With the clock running next step was to make a new acrylic crystal. All of the gauges on the Dino have glass lenses with the exception of the clock which used plastic. This is because a small hole is needed to allow the time setting knob to pass through and glass would break. Dino's commonly have scratched, yellowed, or cracked plastic. Ours was tired and needed to be re-made. In order to execute a perfect circle I decided to turn the plastic in a lathe. A sheet of 0.080" (2mm) thick acrylic was bought at my local Lowes and I did a rough cut to get the size close. Next I grabbed a socket that was close in size to the finished lens and put 2 sided tape on the end. You will see below how this held the plastic in place for machining.

With the 2 sided tape holding the plastic in place I was able to turn a perfect circle

Here I am at work doing the final de-burring prior to dismounting from the lathe.

Once finished I drilled the hole on the surface and gave the lens a light polishing by hand. As you can see the edge looks perfect like a production part.

An now for a bit of real awesomeness. I was able to find a small number of 100% brand new light bulbs as delivered to Ferrari. These came stamped with 'FIAT' on them and I saved one for use on the clock.

Lastly here is a pic of the finished article. New lens, re-painted hands, re-plated case, and cleaned EVERYTHING. I hardly consider myself a horologist but I'm pretty proud of this result and happy to have both saved some money and learned a little about clocks.

Monday, December 10, 2012

Metaphysical decision: Restorations and the odometer reading

When fully restoring a car eventually you must turn your attention to the gauges and the odometer. At this stage there are two schools of thought:

1. Reset the odometer

Because the car has received a full restoration, then the odometer can be reset to zero. None of this is to fool anyone because a well documented resto would note this but the thought is that with the car being 'new' then so to is the mileage.

2. Leave the odometer reading alone

The mileage is part of the history and story of the car and a restoration is merely an addition to that story and not a new beginning. The mileage should continue from where the restoration started as it would be incorrect to tamper with the accumulated distance so far.

In our restoration we believe in the latter idea and are happy to start off where we left. To this end we fully serviced our speedometer and will be beginning the next phase of its life at 70496 miles. Well maybe one or two will be added on the bench as we distribute the new lubricant on the gears by turning the input shaft with a drill.

Sunday, December 9, 2012

Totally in sync: Starting the assembly of the gearbox

With the gearbox casings painted, internals micro polished, and a whole slew of new bearings, bushings, and synchros to install the gearbox was assembled.

We'll have more pics in a later post but for now some photos of the early progress.

Friday, December 7, 2012

The final step: Painting the gearbox casings

After an incredibly long journey, we finally have the gearbox casing painted. Almost as time consuming as the paint process was the choosing of a correct paint. The right finish had to be of course the correct colour, the correct gloss, and extremely durable.

First came choosing the correct colour and gloss level. This was done by studying a number of original un-restored casings from which we determined a close similarity allowing us to know exactly what to shoot for.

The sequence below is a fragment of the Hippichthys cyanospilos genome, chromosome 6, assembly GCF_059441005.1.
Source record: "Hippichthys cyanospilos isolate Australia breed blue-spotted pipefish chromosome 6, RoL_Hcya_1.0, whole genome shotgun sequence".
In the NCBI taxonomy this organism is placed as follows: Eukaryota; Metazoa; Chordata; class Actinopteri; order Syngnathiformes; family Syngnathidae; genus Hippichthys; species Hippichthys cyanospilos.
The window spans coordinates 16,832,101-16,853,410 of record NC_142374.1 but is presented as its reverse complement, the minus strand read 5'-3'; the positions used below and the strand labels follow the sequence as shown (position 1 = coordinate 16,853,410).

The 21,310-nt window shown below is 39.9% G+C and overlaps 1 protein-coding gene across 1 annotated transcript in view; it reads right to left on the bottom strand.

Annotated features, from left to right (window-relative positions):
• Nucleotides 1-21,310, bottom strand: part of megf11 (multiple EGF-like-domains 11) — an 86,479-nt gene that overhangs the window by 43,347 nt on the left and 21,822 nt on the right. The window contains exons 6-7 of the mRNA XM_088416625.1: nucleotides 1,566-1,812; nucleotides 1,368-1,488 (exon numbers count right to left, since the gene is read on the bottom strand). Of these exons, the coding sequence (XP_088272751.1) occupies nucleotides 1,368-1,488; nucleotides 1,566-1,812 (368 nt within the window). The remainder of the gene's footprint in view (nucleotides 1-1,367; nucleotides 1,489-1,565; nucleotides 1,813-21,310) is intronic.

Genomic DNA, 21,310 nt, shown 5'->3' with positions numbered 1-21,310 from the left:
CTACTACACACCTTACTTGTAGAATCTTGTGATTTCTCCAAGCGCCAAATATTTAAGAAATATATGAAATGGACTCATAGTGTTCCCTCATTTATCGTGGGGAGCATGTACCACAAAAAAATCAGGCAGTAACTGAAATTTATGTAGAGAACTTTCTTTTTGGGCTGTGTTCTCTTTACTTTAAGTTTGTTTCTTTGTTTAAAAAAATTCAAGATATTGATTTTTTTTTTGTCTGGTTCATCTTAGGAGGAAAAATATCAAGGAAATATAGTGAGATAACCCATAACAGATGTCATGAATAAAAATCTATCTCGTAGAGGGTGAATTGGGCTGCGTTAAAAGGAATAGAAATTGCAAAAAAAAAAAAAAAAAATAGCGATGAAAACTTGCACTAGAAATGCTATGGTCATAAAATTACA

Next came choosing the paint in which close to 30 different silvers were evaluated. Some came from spray cans (as seen below) and others through mixed catalysed paints. It is at this time that we have to give a special thanks to our new friend George B. who literally went to the ends of the earth to help us. George took a special interest in our project and rallied the top chemists at PPG to try and match the finish we were after. In the end, the newer water borne toners just could not achieve the colour we were after which left us to poll spray cans for the correct finish.

With a number of finalists we subjected the finishes to extreme durability tests until there was just two left. Again more tests eeked out a winner in the Wurth product shown below.

After painting and drying, the castings were given a final wash in preparation for assembly. The main casting was mounted to a stand that will eventually hold the final engine / gearbox combination.

It was a long road to get here and we hope that in sharing our research we can save someone the great amount of time expenditure we had to endure.

Sunday, December 2, 2012

Gauging progress: The first instrument is re-built

One down seven to go as we just finished the restoration of the fuel gauge. In previous posts we profiled how we repaired broken mounting studs, re plated the outside and repainted the inside of our instruments. For those who missed the old posts they can be found here:

Crazy Task #4: Micro welding the most obscure of studs

Getting messy with spray paint: Finishing the instrument housings

Today all of the nicely restored parts came together. In addition to cleaning everything we tested to make sure that everything worked as it should. Assembling the gauges is a tedious task requiring a number of home made tools that aid in the proper sealing of the case. Everything must be surgically clean so great care is taken to ensure that there are no marks or lint anywhere during assembly.

We will post as more instruments come together but for now the transformation of the fuel gauge.